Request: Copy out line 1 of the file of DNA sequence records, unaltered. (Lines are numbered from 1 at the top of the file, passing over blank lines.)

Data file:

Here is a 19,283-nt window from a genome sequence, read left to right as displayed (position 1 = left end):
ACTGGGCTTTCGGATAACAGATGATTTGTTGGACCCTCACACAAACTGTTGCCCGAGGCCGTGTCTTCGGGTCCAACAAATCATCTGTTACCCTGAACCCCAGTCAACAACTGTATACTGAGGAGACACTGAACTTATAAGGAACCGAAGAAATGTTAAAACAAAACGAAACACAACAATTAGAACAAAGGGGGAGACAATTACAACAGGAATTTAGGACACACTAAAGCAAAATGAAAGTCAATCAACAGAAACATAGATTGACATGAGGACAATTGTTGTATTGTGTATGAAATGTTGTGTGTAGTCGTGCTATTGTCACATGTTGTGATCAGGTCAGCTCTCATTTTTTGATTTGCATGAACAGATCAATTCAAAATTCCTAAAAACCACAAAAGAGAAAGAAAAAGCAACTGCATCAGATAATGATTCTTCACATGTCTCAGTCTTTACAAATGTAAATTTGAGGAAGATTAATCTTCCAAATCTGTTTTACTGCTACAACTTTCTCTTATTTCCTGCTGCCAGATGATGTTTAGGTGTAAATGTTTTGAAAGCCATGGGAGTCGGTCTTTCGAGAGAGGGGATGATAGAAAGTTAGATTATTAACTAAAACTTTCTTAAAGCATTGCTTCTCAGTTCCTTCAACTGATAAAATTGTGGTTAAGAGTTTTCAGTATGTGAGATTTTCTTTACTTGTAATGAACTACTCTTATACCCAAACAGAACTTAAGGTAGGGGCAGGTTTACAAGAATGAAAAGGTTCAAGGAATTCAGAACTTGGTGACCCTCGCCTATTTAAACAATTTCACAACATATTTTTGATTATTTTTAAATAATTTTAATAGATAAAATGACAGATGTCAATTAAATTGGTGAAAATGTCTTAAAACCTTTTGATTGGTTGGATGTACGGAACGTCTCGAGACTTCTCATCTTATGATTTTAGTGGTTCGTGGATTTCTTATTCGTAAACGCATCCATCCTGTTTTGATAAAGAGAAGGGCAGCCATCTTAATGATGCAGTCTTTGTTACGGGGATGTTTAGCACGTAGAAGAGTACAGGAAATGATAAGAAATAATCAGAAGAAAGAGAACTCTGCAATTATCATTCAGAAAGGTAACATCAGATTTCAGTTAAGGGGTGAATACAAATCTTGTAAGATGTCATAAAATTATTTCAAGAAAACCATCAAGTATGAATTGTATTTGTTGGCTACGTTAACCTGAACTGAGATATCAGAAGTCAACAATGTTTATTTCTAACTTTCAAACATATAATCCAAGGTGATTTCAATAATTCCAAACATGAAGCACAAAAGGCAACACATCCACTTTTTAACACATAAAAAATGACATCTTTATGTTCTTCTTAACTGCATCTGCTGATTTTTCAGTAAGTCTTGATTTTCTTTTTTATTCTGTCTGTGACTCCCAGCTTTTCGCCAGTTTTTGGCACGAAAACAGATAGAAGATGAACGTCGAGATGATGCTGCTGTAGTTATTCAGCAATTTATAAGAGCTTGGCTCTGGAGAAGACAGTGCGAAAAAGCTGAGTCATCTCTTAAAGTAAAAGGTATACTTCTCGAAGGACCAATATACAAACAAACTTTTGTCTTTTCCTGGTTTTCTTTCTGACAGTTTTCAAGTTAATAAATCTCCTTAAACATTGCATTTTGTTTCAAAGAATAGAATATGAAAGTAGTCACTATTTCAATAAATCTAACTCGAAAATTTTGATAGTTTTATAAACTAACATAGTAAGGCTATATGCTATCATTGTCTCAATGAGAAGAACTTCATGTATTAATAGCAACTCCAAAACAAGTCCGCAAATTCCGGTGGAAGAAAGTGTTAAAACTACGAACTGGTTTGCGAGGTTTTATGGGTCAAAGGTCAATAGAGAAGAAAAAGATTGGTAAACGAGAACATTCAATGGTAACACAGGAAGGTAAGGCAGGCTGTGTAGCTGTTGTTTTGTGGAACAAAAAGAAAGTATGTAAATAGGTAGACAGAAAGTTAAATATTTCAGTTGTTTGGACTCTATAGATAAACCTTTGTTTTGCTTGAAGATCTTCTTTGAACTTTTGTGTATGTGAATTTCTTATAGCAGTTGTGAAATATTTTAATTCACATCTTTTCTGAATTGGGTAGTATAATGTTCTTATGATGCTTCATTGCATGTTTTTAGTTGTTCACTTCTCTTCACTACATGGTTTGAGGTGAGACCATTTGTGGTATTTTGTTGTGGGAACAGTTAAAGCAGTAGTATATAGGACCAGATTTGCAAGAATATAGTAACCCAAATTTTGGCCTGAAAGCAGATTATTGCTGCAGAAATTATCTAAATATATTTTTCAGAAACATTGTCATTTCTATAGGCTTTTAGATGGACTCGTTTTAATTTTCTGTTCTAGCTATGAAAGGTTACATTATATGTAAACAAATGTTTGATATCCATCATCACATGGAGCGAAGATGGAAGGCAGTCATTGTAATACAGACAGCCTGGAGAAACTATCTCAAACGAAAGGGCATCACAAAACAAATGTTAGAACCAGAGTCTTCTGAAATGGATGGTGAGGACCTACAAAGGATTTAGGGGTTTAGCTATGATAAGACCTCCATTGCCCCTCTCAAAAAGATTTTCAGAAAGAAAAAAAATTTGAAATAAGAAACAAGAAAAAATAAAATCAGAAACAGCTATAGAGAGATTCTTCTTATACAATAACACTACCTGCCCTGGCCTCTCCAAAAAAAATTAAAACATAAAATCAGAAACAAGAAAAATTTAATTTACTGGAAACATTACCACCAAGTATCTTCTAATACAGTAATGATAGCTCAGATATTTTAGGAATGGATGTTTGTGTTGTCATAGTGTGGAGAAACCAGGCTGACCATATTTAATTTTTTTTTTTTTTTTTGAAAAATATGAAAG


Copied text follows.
Here is a 19,283-nt window from a genome sequence, read left to right as displayed (position 1 = left end):